Thousands of Fish Dying in Area Lakes

May be one of the worst cases experts have ever seen

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    NEWSLETTERS

    Ken Whitten
    A sea of fish can be seen floating in Possum Kingdom Lake.

    A late-season algae bloom has killed more than 118,000 fish in North Texas lakes, the Texas Parks and Wildlife Department estimates.

    Officials with the Brazos River Authority said it may be one of the worst cases they've ever seen.

    Golden algae is not native to the region and was likely introduced by someone emptying boat wells filled with water from an infected lake into Possum Kingdom Lake and Lake Whitney, TPWD biologist Melissa Tidmore said.

    “Golden algae release a toxin that affects the fish’s gills,” she said. “It causes their cells to burst, and they can’t absorb oxygen.”

    The bloom typically peaks in January but isn’t as noticeable because the cold weather keeps the dead and dying fish from floating. Because the bloom peaked in warmer April, dead and dying fish can be seen in areas around Possum Kingdom Lake from the south boat ramps to the dam.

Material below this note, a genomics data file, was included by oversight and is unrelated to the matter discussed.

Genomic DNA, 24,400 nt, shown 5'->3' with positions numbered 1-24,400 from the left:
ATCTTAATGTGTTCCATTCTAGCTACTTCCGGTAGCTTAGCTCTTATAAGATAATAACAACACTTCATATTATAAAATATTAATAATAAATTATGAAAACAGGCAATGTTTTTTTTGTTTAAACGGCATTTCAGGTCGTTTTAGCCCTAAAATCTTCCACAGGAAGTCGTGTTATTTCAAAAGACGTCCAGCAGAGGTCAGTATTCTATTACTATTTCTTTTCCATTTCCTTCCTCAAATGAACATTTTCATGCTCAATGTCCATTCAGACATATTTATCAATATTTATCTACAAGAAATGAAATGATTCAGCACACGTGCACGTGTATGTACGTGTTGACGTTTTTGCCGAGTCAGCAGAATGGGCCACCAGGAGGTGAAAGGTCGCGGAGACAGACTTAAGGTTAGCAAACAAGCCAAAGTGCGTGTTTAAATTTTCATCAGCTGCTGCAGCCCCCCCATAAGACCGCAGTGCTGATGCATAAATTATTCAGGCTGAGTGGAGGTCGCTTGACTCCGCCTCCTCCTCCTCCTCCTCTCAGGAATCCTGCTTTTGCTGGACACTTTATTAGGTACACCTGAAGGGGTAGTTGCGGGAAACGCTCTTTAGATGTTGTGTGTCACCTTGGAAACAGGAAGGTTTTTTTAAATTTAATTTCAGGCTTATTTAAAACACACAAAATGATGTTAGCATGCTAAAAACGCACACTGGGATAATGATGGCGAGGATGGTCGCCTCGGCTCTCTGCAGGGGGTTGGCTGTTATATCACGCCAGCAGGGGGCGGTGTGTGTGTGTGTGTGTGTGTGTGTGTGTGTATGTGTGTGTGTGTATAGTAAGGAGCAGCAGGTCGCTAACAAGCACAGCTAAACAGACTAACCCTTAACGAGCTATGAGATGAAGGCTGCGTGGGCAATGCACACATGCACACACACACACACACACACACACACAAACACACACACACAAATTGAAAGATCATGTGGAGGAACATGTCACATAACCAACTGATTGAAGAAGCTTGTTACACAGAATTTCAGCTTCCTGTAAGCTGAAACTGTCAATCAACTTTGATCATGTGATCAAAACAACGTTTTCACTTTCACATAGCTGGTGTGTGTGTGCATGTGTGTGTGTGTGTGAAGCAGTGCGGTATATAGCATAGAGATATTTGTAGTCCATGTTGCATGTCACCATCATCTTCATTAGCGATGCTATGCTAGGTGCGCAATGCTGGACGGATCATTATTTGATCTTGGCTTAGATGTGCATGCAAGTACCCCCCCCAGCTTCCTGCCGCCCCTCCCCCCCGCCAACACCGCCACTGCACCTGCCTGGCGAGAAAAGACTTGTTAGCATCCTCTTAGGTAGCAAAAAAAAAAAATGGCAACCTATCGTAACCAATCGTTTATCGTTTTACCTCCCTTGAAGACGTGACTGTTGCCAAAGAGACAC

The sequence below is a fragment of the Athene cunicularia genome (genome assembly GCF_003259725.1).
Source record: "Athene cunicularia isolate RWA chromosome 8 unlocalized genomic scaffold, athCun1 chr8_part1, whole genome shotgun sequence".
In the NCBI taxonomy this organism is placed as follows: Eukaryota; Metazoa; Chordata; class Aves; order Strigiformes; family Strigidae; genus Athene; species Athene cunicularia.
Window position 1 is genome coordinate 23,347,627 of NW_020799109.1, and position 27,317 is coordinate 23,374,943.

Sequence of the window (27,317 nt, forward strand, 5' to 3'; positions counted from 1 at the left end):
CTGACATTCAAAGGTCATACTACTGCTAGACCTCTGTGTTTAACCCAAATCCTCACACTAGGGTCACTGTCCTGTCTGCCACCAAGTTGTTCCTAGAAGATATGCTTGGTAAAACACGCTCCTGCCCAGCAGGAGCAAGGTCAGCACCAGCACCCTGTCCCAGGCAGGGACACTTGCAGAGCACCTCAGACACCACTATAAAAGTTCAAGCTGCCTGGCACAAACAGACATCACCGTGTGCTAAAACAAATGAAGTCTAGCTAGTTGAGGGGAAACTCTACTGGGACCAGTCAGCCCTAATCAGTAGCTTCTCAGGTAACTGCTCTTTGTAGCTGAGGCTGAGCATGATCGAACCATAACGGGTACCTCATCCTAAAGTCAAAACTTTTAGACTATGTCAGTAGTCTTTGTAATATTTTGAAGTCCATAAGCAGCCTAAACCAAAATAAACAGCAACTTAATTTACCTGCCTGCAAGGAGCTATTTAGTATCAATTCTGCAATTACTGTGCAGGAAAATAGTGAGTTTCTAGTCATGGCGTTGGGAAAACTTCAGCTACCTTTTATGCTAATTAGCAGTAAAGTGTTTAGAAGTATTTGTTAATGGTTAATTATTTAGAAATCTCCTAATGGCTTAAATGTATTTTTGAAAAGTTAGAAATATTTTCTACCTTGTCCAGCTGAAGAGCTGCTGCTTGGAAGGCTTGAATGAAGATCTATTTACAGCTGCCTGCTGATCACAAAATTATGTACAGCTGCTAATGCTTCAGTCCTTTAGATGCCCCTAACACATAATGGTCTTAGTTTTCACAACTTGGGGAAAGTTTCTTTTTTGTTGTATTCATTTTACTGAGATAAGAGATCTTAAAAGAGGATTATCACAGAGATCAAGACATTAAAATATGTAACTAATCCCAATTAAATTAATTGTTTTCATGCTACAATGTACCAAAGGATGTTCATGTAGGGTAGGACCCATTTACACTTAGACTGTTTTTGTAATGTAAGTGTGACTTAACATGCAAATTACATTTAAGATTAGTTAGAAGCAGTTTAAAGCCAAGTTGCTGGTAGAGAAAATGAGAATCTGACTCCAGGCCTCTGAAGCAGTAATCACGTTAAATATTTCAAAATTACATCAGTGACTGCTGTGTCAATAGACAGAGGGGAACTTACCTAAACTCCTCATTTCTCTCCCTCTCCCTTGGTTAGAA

According to estimates, 50,000 fish have died in Possum Kingdom Lake in Palo Pinto County. Lake Whitney in Hill County has seen more than 68,000 deaths.

    TPWD said 85 percent of the fish are gizzard chad, which are usually used as bait fish. Fifteen percent of the fish that have been found dead are game fish such as bass and bream.

    While it is still safe to eat fish caught in lakes affected by golden algae, experts don’t recommend consuming fish that area already dead or look like they’re dying.

    The state has partnered with international and U.S. partners to research golden algae. They’ve spent nearly $4 million researching the problem, including how to manage it on a large scale.

    Teams will continue to monitor fish populations in the lakes and replenish the population through the spring and summer as needed.